Cancer cells have the ability to undergo genetic and adaptive changes in response to hypoxia that allow them to survive and even proliferate under hypoxic conditions. HIF-1 is a key transcription factor induced by hypoxia which modulates expression of genes and their protein products involved in tumor growth and apoptosis.40,41 Upon activation HIF-1 leads to up-regulation of many gene products, including VEGF, the glucose transporters (GLUT-1 and GLUT-3) and carbonic anhydrase IX.42 Under normoxic conditions HIF-1α is rapidly deactivated by binding to the von Hippel Lindau protein or by factor inhibiting HIF-1 preventing further transcription. However, under hypoxic conditions transcriptional activity is regulated through the PI3-K/AKT pathway.41 Activation of this pathway results in increased transcription and expression of HIF-1. This is illustrated in human prostate cancer cells: HIF-1 transcription was blocked in the absence of AKT or PI3-K, and stimulated by constitutively active AKT or in dominant negative PTEN.43 Also in breast cancer cell lines, interruption of the PI3-K/AKT pathway by the selective PI3-K inhibitor, LY294002, inhibited HIF-1α induction resulting in a reduction of VEGF expression by 50%.44 The close interaction between hypoxia, angiogenesis, and radiosensitivity was shown in lung carcinoma xenografts. In these tumors AKT signaling was inhibited by the protease inhibitor nelfinavir resulting in a decrease of both VEGF and HIF-1α expression. This led to both a reduction of angiogenesis and a decrease in hypoxia in response to radiation.45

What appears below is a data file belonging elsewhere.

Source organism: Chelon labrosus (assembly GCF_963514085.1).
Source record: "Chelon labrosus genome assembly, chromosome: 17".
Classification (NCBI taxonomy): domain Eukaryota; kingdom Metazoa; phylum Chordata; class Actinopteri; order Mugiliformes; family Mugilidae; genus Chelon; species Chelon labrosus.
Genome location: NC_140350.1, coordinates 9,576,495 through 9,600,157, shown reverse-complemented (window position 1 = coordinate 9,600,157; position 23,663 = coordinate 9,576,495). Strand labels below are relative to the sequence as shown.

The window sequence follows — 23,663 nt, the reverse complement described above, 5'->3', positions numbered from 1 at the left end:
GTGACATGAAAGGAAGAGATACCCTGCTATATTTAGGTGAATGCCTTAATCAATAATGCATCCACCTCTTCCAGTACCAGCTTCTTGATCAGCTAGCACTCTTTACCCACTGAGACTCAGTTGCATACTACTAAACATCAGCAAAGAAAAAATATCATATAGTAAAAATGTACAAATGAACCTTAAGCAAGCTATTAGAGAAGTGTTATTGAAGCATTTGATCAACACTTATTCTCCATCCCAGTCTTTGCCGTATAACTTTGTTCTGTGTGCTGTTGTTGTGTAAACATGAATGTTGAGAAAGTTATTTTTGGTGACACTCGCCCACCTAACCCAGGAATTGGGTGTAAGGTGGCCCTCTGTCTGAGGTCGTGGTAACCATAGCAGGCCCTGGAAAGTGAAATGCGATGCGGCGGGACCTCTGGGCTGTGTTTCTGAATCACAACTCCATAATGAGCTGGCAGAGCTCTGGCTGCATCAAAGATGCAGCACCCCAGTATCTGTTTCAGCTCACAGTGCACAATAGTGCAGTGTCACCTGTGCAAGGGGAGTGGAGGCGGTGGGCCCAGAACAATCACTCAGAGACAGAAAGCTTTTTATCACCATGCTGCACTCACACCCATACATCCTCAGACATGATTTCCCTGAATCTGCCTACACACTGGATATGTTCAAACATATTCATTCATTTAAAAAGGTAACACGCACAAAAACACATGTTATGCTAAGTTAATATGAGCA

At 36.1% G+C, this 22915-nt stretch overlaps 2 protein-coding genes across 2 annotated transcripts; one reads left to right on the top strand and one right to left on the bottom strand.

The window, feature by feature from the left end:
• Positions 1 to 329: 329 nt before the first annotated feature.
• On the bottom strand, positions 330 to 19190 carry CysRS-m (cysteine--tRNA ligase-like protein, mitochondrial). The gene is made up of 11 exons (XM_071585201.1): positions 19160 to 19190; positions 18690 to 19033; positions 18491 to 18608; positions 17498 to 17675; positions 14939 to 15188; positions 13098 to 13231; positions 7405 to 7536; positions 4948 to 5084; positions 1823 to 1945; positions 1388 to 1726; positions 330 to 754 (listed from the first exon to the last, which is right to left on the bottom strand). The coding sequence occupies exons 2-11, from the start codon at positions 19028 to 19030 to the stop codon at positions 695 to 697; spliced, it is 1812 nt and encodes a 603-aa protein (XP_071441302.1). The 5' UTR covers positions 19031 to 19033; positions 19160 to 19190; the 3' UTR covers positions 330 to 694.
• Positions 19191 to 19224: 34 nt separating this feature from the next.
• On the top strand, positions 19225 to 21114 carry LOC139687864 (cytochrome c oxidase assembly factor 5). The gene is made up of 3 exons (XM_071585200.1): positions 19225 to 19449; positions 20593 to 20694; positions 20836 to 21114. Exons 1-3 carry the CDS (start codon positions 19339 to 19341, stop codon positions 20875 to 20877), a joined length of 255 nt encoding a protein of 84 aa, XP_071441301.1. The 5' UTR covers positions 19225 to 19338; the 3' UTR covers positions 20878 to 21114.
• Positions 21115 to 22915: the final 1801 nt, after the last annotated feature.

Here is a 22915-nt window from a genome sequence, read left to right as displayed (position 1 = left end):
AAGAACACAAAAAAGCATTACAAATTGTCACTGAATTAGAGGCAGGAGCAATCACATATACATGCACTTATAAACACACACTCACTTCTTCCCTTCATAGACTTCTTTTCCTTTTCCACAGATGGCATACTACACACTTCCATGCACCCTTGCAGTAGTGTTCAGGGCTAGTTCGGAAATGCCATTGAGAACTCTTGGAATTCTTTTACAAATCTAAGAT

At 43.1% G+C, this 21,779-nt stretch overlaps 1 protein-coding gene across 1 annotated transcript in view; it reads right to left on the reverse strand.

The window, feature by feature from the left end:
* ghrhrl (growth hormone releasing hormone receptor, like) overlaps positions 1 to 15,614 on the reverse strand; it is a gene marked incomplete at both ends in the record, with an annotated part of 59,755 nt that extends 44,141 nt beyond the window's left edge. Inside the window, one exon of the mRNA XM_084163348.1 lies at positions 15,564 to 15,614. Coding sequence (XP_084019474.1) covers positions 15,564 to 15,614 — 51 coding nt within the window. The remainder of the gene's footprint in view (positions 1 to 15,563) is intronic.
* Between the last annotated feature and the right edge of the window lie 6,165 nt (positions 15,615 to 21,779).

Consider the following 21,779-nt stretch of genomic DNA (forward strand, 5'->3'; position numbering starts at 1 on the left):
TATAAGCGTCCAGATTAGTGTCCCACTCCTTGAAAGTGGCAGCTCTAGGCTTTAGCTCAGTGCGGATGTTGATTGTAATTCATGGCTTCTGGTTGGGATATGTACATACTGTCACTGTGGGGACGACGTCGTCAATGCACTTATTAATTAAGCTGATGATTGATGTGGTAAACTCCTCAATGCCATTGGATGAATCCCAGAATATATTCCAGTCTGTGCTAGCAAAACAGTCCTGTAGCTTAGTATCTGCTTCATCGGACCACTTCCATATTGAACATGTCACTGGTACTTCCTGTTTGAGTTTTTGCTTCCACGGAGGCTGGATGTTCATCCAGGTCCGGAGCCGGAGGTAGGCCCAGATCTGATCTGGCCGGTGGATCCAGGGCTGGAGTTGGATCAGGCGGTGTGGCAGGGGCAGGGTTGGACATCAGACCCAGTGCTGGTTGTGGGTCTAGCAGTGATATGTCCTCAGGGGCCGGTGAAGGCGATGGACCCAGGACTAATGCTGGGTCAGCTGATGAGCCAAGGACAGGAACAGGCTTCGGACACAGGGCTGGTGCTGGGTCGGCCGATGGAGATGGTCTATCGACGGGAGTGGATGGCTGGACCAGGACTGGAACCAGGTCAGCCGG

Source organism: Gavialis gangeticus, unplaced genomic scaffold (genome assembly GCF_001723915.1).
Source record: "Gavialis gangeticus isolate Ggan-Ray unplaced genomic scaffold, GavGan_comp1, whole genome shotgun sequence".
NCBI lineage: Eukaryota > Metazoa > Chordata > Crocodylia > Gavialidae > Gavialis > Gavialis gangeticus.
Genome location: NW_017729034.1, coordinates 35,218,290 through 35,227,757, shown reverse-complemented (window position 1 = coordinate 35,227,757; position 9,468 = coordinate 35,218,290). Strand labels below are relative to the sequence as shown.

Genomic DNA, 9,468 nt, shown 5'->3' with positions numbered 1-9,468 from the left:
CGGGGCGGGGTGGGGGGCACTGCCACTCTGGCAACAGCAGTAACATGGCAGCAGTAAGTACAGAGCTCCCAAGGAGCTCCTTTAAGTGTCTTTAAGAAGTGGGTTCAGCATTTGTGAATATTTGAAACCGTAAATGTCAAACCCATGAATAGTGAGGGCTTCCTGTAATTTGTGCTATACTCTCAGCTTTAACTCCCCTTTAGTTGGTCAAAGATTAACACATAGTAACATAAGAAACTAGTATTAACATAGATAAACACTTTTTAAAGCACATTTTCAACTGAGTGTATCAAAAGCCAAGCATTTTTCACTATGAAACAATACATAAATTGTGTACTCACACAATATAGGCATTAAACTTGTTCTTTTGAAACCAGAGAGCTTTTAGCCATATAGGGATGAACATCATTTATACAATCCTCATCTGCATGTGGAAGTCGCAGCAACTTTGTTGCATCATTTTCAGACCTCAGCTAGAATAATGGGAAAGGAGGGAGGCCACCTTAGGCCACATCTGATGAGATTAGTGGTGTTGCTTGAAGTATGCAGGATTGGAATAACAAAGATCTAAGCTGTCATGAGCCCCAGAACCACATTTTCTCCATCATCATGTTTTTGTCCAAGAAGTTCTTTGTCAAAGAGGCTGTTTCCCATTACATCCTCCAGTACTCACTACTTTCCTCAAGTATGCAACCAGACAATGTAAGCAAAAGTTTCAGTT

The PI3-K/AKT Pathway, Hypoxia, and VEGF
One of the important mechanisms by which EGFR inhibition enhances tumor oxygenation is by VEGF regulation. VEGF is crucial in tumor induced endothelial cell proliferation and vascular permeability leading to neo-angiogenesis. Prevention of neo-angiogenesis can result in a normalization of the vasculature and improved perfusion leading to a reduction of tumor cell hypoxia. VEGF is one of the most widely studied hypoxia-inducible proteins.46 Two distinct pathways, one through HIF-1α translation and one HIF-independent, have been recognized by which VEGF expression is regulated, both involving PI3-K and AKT.45,47 VEGF is one of the genes under control of HIF-1α in hypoxic conditions but it is also activated in normoxic conditions through the PI3-K/AKT pathway by EGFR or loss of PTEN.42,48 The EGFR/PI3-K/AKT pathway can control expression of VEGF either in a paracrine manner through EGF or through downstream signaling through the PI3-K/AKT pathway. In vitro and in vivo experiments showed that PI3-K inhibition leads to reduced VEGF expression. Also, pAKT counteracts the down-regulation of VEGF activity by TK inhibition indicating that PI3-K/AKT operates immediately downstream of the TK receptor controlling VEGF expression.49